But of course, the Egyptians turned out to be right; the operation was such a debacle that it led to the eventual resignation of Pinhas Lavon, the then Israeli defence minister.
The second case was that of the Israeli spy, Elie Cohen who was smuggled into Syria, where he posed as a Syrian citizen with considerable financial resources and with Arab nationalist convictions.
The case was turned into a cheap paperback novel and into two movies, at least. But the ability for a Mossad operative to successfully infiltrate the highest echelons of the Syrian regime is wildly exaggerated.
Cohen was never the high-ranking person that Israeli propaganda made him out of to be. To be sure, he did operate his house like a brothel, and invited prostitutes to entertain various Syrians, but he was not really privy to state secrets of any relevance.
The story of his relations with then president Amin Hafiz was invented by Israel and echoed by his enemies within Syria. The affair concocted by the Israelis was even mired in historical inaccuracies. The Israelis had widely disseminated the notion that Cohen had met Hafiz when he served in Syria’s embassy in Argentina. But Cohen’s presence in Argentina did not match the years that Hafiz spent there.
Stansfield M Turner, the head of the CIA from 1977 to 1981, perhaps said it best when he described the Mossad as a mediocre intelligence agency which excelled in public relations.
And Mossad’s real achievements have been in the realm of public relations.
According to Mossad propagandist literature, one of their greatest achievements has been the pursuit and elimination of the “red prince”.
The Mossad supposedly scored its biggest hits when it killed the Palestinian Black September perpetrators of the attack on Israeli athletes at the 1972 Munich Olympics.
But in fact, the Mossad had no clue what Black September was all about. They assumed the group was being led by Abu Hasan Salamah – the red prince, while his role in the faction turned out to be rather minor.
Not only did the Mossad spend years in pursuing Abu Hasan but they also managed to kill an innocent Moroccan waiter in Norway in 1973, mistaking him for the Palestinian.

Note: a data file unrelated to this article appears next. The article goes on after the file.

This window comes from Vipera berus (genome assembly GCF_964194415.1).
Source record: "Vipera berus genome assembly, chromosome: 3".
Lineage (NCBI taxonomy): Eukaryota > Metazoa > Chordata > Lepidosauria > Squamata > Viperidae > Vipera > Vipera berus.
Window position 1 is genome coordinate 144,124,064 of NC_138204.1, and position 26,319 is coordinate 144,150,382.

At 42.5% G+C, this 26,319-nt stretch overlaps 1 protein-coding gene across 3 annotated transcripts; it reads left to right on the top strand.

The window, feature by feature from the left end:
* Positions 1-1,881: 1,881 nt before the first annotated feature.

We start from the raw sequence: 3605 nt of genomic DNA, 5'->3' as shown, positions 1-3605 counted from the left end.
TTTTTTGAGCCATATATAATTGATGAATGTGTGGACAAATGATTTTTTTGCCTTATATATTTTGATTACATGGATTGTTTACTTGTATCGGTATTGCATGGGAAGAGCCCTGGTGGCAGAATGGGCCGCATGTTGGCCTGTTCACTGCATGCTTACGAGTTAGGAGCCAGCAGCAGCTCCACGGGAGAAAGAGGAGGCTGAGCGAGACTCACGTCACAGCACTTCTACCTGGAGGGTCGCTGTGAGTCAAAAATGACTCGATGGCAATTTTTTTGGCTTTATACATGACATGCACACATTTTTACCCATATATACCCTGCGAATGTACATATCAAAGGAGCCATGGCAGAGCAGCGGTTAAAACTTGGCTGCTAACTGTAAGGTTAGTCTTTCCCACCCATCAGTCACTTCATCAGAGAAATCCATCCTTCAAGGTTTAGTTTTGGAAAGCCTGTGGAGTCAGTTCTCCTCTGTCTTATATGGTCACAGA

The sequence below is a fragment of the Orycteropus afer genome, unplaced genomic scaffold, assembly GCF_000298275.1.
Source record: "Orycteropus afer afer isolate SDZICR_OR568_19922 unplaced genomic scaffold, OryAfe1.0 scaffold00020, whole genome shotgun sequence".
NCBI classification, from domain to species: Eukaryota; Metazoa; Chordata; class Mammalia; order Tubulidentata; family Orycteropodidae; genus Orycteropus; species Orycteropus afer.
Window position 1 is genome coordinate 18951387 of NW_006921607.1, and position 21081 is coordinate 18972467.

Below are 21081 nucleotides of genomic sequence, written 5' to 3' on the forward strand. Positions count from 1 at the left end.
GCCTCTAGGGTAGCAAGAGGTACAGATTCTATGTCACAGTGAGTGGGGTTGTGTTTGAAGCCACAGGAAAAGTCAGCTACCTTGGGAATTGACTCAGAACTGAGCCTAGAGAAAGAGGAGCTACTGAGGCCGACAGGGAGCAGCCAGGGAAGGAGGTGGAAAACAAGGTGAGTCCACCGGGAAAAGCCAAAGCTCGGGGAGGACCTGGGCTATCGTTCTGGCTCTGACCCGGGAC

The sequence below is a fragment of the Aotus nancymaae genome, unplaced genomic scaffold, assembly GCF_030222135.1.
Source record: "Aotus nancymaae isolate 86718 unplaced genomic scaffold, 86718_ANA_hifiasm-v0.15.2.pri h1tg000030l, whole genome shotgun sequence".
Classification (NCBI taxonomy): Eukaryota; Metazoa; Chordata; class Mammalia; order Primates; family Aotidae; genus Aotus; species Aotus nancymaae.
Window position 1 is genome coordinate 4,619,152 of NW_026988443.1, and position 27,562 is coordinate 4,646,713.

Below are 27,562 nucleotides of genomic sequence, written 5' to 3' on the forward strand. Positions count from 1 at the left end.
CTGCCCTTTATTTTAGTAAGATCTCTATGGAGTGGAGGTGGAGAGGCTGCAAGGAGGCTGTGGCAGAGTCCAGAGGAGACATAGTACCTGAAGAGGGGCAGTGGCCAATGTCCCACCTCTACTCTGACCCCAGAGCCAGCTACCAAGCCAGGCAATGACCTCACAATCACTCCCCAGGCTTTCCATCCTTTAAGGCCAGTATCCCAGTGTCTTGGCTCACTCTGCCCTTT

The Mossad agents behind that bungled assassination were captured by Norwegian police but subsequently released. Israeli agents later assassinated Wael Zuaytir, a Palestinian scholar who had nothing to do with the Black September group.
In 1979, Mossad agents assassinated Abu Hasan in what was described as a surgical kill; a massive car bomb exploded as his motorcade passed through downtown Beirut, leaving scores of Lebanese and Palestinian civilians dead and wounded.
In what would be a further intelligence failure for the Mossad, Black September’s real mastermind emerged years later as Abu Dawoud, the nom du guerre of Mohammed Oudeh, a PLO commander who returned to Palestine in 1996 under the Oslo peace agreements.
In 1999, he published his memoirs and revealed that he had been the brains behind the Munich operation. He is believed to be living in Syria.
Through film and literature, the media has romanticised the undercover world of intrigue, espionage and targeted killings and in doing so has elevated the Mossad to a station it does not deserve.
Mossad blunders are not as widely known as its invented successes, and Western governments have been more than keen to protect the image of the “formidable” Israeli spy agency.
But Israeli intelligence failures during the war on Lebanon in 2006 crippled the Mossad’s image in the eyes of the Arabs
During the summer of 2006, as Israeli jets pounded Beirut, the Mossad claimed they had captured Iranian soldiers in South Lebanon. That, and the kidnapping of a poor Lebanese farmer because his name is Hassan Nasrallah, later turned out to be in error.
Arab media were left scratching their heads; could the Mossad have been so inept as to fail to distinguish that there are many Arabs who have the name Hassan Nasrallah and in doing so capture a farmer who had nothing to do with Hezbollah?
As it turned out, the Mossad had a very inaccurate picture of Hezbollah capabilities and abilities; it failed to kill one Hezbollah regional or national leader despite blustering threats.
In summation, the assassination in Dubai will only serve to convince the Arabs that Israel is not as formidable as they were led to believe. Ironically, Arab governments also helped in exaggerating the powers of the Mossad because they wanted their citizens to remain passive and inactive. But the Arabs now know better.
They now know that some of the Arab intelligence services that are characteristically ridiculed are in fact more effective and capable than the highly touted Mossad.
The conflict with Israel is a very long one: it spanned over a century, and it will probably be settled before the end of this century, but not to Israel’s satisfaction.